A draft UN report three years in the making concludes that man-made climate change has boosted the frequency or intensity of heat waves, wildfires, floods and cyclones and that such disasters are likely to increase in the future.
The document being discussed by the world’s Nobel-winning panel of climate scientists says the severity of the impacts vary, and some regions are more vulnerable than others.
Hundreds of scientists working under the Intergovernmental Panel for Climate Change (IPCC) will vet the phonebook-sized draft at a meeting in Kampala of the 194-nation body later this month.
“This is the largest effort that has even been made to assess how extremes are changing,” said Neville Nicholls, a professor at Monash University in Melbourne, Australia, and a coordinating lead author of one of the review’s key chapters.
Mindful of an outcry by climate skeptics over flaws in an earlier IPCC text, those working on the document stress that the level of “confidence” in the findings depends on the quantity and quality of data available.
But the overall picture that emerges is one of enhanced volatility and frequency of dangerous weather, leading in turn to a sharply increased risk for large swathes of humanity in coming decades.
AFP obtained a copy of the draft report’s 20-page Summary for Policymakers, which is subject to revision by governments before release on November 18.
Its publication coincides with a series of natural catastrophes around the world that have boosted the need to determine whether such events are freaks of the weather or part of a long-term shift in climate.
In 2010, record temperatures fuelled devastating forest fires across Siberia, while parts of Pakistan and India reeled from unprecedented flooding.
This year, the United States has suffered from a record number of billion-dollar disasters ranging from flooding in the Mississippi and Missouri Rivers to Hurricane Irene to the ongoing Texas drought.
Large swathes of China are suffering from intense drought as well, even as central America and Thailand count their dead from recent diluvian rains.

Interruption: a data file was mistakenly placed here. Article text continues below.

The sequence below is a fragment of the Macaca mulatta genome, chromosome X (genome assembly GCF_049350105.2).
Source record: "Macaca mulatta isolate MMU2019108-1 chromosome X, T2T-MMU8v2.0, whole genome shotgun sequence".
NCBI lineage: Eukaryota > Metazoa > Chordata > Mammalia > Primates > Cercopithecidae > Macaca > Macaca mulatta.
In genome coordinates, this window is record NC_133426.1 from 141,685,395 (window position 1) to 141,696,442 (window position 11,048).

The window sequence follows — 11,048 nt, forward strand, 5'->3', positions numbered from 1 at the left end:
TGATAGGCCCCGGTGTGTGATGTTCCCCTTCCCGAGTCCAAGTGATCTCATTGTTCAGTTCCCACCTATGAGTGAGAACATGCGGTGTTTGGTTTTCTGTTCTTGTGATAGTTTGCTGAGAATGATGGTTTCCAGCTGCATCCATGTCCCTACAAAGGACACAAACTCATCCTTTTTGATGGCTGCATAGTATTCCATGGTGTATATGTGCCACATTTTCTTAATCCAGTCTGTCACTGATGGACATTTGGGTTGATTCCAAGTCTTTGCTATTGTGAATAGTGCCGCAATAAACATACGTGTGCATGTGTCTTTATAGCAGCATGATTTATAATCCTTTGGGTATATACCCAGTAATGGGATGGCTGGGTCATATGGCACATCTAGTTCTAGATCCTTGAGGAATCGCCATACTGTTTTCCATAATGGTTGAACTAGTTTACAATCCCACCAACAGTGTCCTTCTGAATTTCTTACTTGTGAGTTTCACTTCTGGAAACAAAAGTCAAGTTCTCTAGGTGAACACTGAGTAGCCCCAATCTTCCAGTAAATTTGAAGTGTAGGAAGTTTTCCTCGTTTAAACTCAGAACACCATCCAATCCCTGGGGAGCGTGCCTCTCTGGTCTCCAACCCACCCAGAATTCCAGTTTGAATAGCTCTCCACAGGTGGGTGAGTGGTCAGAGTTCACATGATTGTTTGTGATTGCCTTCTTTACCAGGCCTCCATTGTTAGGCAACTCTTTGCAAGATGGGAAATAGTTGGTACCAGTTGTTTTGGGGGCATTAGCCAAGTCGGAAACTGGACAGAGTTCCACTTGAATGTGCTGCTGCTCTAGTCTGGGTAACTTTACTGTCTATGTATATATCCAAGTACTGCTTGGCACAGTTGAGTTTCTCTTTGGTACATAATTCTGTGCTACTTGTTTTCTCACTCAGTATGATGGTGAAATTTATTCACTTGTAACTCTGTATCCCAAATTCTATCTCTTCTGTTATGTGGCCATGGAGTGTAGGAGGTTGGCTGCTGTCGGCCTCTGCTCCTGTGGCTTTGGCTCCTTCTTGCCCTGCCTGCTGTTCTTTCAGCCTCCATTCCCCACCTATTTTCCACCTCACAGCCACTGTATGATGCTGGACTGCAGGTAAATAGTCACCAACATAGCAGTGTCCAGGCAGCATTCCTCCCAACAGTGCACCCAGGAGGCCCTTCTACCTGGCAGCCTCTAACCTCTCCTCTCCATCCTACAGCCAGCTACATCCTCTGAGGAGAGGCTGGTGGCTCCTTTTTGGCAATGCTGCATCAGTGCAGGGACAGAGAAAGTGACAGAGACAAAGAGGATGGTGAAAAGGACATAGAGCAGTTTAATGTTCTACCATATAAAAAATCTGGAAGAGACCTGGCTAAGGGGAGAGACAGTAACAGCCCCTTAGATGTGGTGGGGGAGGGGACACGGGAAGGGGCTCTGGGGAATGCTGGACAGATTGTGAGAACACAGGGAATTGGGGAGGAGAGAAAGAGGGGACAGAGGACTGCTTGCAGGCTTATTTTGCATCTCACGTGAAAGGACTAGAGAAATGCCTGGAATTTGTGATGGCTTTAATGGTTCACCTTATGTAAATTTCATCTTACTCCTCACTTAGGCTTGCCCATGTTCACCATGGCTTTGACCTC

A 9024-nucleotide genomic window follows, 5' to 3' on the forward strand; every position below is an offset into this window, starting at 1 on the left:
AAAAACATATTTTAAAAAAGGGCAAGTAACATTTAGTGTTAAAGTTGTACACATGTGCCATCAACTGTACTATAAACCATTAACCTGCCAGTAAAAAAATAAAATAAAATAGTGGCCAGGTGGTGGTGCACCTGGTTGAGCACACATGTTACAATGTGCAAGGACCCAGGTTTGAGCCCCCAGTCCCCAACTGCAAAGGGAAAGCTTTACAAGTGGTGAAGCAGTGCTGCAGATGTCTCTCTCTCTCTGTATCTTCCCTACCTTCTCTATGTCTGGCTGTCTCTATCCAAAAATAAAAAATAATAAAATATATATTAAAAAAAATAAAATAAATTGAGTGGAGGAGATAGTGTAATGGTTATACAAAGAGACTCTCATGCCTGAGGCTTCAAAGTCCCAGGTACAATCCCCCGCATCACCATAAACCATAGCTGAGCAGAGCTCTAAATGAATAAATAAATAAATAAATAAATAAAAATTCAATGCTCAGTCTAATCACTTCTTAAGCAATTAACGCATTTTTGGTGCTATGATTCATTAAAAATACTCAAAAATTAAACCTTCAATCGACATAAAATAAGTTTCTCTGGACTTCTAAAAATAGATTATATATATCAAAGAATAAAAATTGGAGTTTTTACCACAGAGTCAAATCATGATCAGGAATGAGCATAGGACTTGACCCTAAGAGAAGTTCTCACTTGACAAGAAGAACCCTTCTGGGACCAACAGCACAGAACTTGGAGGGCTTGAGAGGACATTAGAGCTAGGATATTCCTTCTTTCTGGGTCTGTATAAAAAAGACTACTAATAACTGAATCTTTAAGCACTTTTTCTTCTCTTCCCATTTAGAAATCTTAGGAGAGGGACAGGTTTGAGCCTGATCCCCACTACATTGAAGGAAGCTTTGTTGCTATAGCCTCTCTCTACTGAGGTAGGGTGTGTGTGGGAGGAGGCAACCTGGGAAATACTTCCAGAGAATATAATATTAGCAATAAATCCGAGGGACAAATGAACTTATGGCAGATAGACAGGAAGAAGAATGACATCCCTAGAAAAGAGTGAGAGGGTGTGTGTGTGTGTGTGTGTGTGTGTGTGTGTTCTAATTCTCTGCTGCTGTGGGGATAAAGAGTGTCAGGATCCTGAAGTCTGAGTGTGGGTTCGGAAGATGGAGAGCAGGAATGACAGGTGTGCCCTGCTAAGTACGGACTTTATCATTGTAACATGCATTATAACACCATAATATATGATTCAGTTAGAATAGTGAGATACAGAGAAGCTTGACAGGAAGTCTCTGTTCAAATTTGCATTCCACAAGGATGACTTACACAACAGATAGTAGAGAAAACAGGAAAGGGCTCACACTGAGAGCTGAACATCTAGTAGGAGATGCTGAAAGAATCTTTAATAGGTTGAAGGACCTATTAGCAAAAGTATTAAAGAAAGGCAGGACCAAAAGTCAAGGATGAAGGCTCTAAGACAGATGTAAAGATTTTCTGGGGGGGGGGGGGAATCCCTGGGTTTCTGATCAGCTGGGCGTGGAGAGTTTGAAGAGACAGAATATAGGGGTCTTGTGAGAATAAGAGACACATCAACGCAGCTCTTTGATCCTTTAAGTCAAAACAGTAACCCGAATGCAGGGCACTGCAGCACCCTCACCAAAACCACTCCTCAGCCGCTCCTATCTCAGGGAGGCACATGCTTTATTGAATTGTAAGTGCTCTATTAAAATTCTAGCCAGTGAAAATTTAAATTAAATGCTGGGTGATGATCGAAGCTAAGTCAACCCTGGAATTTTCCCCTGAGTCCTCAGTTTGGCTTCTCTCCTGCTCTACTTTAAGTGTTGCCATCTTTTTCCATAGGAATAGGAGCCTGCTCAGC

Most of these events match predicted impacts of manmade global warming, which has raised temperatures, increased the amount of water in the atmosphere and warmed ocean surface temperatures — all drivers of extreme weather.
But teasing apart the role of natural fluctuations in the weather and rising levels of greenhouse gases in the atmosphere has proven devilishly difficult for scientists.
The nine-chapter Special Report on Managing the Risks of Extreme Events and Disasters to Advance Climate Change Adaptation, or SREX, pored over hundreds of recent scientific studies.
The new report’s main conclusions about future trends include:
– It is “virtually certain” — 99-100% sure — that the frequency and magnitude of warm daily temperature extremes will increase over the 21st century on a global scale;
– It is “very likely” (90-100% certainty) that the length, frequency and/or intensity of warm spells, including heat waves, will continue to increase over most land areas;
– Peak temperatures are “likely” (66-100% certainty) to increase — compared to the late 20th century — up to 3.0 degrees Celsius (5.4 degrees Fahrenheit) by 2050, and 5.0 C (9.0 F) by 2100;
– Heavy rain and snowfall is likely to increase over the next century over many regions, especially in the tropics and at high latitudes;
– At the same time, droughts will likely intensify in other areas, notably the Mediterranean region, central Europe, North America, northeastern Brazil and southern Africa.